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2015-16 Common Read/Common World Events

Spring 2016 Semester 

Family Matters: LGBTQ Youth Perspectives (Photographs by Carolyn Sherer)

On display all Spring 2016 at the USA Archaeology Museum

Family Matters: LGBTQ Youth Perspectives is a photography exhibition by Birmingham artist, Carolyn Sherer. The exhibition features 12 portraits of self-identified lesbian, gay, bisexual, transgender and queer or questioning (LGBTQ) youth with accompanying narratives about their perceptions of family acceptance. Family Matters is aimed at initiating a conversation about social change and family acceptance for LGBTQ youth



January 18: MLK Day of Service

Presented by the Center for Academic Service-Learning and Civic Engagement.

Martin Luther King Day of Service is Monday, January 18, 2016, and the Center for Academic Service-Learning and Civic Engagement team will be helping students and organizations find service opportunities for the day. Register with their office at After registration, you may pick up a MLK Day of Service t-shirt at our office Student Center Suite 240 (look for the sign "Academic Services"). E-mail us with any questions at 

For more information please visit:

January 28: Exhibit Opening. “Family Matters: LGBTQ Youth Perspectives”

USA Archaeology Museum: 4pm – 6pm

Join us for the grand opening of the Spring Art Exhibit at the USA Archeology Museum. This event is free and open to everyone. USA’s Writer-In-Residence and author of USA’s Common Read Book “Cradle of Freedom”, Frye Gailliard, will introduce the exhibit. We’ll have a live performance by The Mouths Of Babes for your entertainment.



February 1:  Courageous Conversation: African American Student Athletes – What’s Your Play?

Location: Student Center Room 203: 7:00pm

Presented by: Office of Multicultural Student Affairs

February 2: Jessica Lynn

USA Archaeology Museum: 6:00pm

Presented by: USA Archaeology Museum

February 3:  Jazz & the Civil Rights Movement 

Student Center Ballroom: 7:00pm

Join us for this interactive presentation and concert “Jazz & the Civil Rights Movement”. This presentation will illustrate how jazz became an advocacy for the Civil Rights Movement, with proceeds from jazz concerts performed by artists such as Nina Simone, Al Hibbler, Harry Belafonte, Ray Charles, Frank Sinatra and others being used to finance major events such as The Freedom Rides and the March on Washington in 1963. It also highlights the struggles each had to face and overcome as activities during some of the most difficult times in America. 

This event is presented by Galen Abdur –Razzaq, a talented and extraordinary flutist who has performed both domestically and internationally for over thirty years. He has performed and recorded with some of the world’s greatest recording artists such as Billy Taylor, Sonny Phillips, and Gwen Guthrie. Galen’s keen ability to transform an audience with the smooth, rich sound of his flute which makes him one of the most popular artists on university’s around the country.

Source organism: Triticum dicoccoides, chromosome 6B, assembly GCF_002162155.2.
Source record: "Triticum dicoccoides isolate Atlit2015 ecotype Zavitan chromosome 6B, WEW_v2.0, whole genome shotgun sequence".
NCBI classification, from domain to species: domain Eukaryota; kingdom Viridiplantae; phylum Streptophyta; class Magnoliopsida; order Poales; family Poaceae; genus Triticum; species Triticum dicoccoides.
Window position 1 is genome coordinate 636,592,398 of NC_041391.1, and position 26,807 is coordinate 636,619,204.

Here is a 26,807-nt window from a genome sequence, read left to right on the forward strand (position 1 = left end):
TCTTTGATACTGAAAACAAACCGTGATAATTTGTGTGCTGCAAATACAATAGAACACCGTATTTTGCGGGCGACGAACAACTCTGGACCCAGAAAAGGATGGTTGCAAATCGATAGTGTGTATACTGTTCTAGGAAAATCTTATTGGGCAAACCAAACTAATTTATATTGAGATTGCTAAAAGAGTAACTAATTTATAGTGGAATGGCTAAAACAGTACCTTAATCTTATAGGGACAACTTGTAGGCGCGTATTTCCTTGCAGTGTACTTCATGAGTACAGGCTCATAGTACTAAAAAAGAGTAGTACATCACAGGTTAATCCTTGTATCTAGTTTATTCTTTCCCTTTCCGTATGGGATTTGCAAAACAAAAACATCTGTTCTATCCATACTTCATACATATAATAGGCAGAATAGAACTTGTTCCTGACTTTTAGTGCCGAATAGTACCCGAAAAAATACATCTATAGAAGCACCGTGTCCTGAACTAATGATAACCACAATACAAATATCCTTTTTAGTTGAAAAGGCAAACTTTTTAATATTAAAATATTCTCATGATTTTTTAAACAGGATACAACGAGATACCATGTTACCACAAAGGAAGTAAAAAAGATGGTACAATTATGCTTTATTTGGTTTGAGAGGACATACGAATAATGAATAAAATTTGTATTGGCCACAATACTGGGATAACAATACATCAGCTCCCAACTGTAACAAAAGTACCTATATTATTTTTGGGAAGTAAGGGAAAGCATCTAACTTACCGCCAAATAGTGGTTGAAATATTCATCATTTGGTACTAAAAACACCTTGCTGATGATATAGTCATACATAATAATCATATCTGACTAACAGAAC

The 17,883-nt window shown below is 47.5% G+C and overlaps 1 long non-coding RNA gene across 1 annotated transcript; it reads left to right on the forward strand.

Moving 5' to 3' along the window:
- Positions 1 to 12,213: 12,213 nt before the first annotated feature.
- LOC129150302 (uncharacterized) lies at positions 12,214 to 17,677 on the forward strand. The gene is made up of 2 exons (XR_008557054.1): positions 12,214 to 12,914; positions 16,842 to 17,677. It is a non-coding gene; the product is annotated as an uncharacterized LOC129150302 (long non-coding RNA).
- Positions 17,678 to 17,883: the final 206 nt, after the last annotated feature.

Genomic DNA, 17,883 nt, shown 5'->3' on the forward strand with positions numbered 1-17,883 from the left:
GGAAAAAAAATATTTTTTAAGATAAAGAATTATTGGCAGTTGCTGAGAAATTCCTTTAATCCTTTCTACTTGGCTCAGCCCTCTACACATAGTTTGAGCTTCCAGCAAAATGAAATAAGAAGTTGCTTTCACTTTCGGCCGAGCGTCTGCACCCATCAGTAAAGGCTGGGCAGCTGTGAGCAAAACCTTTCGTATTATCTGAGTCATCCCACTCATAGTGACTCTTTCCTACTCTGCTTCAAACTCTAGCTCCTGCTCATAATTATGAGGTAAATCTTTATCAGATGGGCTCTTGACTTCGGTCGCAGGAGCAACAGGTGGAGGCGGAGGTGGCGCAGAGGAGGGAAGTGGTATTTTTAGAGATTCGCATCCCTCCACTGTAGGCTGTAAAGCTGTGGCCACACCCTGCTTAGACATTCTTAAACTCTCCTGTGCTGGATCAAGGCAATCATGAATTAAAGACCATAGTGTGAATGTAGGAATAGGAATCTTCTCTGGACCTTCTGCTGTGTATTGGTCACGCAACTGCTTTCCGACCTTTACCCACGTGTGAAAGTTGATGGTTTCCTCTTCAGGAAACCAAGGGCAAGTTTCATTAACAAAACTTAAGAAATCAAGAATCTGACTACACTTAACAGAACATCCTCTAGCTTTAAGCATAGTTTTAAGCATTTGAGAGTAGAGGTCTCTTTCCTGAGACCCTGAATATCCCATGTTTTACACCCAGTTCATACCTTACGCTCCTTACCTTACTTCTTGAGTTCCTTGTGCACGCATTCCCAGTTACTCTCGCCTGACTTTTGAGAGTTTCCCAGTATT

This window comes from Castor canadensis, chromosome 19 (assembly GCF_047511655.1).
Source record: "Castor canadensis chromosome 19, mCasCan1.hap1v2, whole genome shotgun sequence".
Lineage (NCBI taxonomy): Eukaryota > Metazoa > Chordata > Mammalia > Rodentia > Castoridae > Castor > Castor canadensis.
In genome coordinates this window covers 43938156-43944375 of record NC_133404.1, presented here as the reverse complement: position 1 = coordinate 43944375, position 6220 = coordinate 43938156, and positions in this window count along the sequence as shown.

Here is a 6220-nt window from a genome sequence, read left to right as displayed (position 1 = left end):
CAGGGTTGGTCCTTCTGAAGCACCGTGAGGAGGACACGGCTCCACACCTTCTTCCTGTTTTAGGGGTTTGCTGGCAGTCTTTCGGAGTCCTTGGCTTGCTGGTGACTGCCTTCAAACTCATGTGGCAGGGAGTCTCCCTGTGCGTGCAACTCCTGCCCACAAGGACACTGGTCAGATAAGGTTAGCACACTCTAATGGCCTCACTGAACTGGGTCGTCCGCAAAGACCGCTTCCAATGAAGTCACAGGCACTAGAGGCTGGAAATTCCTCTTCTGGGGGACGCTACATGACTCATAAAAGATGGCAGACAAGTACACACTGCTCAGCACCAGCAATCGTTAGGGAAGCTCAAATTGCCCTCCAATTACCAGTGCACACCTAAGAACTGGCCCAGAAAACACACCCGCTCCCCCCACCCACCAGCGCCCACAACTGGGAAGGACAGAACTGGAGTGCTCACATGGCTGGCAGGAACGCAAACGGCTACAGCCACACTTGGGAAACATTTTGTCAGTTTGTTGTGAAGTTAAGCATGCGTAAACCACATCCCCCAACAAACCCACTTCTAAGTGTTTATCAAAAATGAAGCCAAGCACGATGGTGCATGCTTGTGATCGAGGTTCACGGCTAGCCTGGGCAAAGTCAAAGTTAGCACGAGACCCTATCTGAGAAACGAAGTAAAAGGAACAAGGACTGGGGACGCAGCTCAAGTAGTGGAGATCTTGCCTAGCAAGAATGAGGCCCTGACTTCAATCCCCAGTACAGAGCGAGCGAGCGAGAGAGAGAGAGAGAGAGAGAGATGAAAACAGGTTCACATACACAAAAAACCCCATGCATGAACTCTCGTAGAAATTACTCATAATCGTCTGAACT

February 18:  Black History Month Poetry Night featuring Powerlines Poetry 

Student Center Terrace:  7:00pm

Presented by: Jaguar Productions

Showcase your poetry and spoken word skills at this soulful Open Mic Night. Hosted by your very own South Alumni, Powerlines Poetry. If you like to express yourself, want to just freestyle your feelings or you just want to hear some spoken word, this is the event for you! Come on out and enjoy a good night with your fellow poetic Jags!

February 23:  An Evening of Negro Spirituals

Location: Student Center Ballroom: 7:00pm

Presented by: Office of Multicultural Student Affairs

February 25: “Our Bodies, Ourselves” presented by Becky McLaughlin

USA Archaeology Museum:   Time: TBA

Presented by: USA Archaeology Museum




March 9:  Peggy Wallace Kennedy – A Walk to Redemption

Location: Student Center Ballroom: 7:00pm

Presented by: Common Read Common World Committee & Jaguar Productions

Born into one of the most powerful and controversial families in the history of the State of Alabama and the South, Peggy Wallace Kennedy now stands apart from her past as one of America’s most important voices for peace and reconciliation. From her childhood years of living behind the gates of the Alabama Governor’s Mansion as her father Governor Gorge C. Wallace became an international figure for his “stand in the schoolhouse door” Peggy Wallace Kennedy’s personal journey to redemption captures the hears of those that hear her voice. Peggy’s heartfelt story and her journey to higher ground strikes a chord in those that hear her speak. IN the tradition of southern storytelling, Peggy weaves her braided themes through sharing moments from her own personal life and the challenges she faced in her journey to create a new and different legacy.       

March 10: LGBT Online Identities and Queer Fan Creativity

A presentation by Dr. Kristina Busse, Gender Studies & Philosophy Instructor, Independent Scholar

USA Archaeology Museum:  Time: TBA

Presented by: USA Archaeology Museum



April 21: “Why Are There Macho Men and Submissive Women in the Ancient Past” presented by Phil Carr

USA Archaeology Museum:  Time: TBA

Presented by: USA Archaeology Museum


“This project is supported by a grant from the Alabama Humanities Foundation, the state affiliate of the National Endowment for the Humanities.”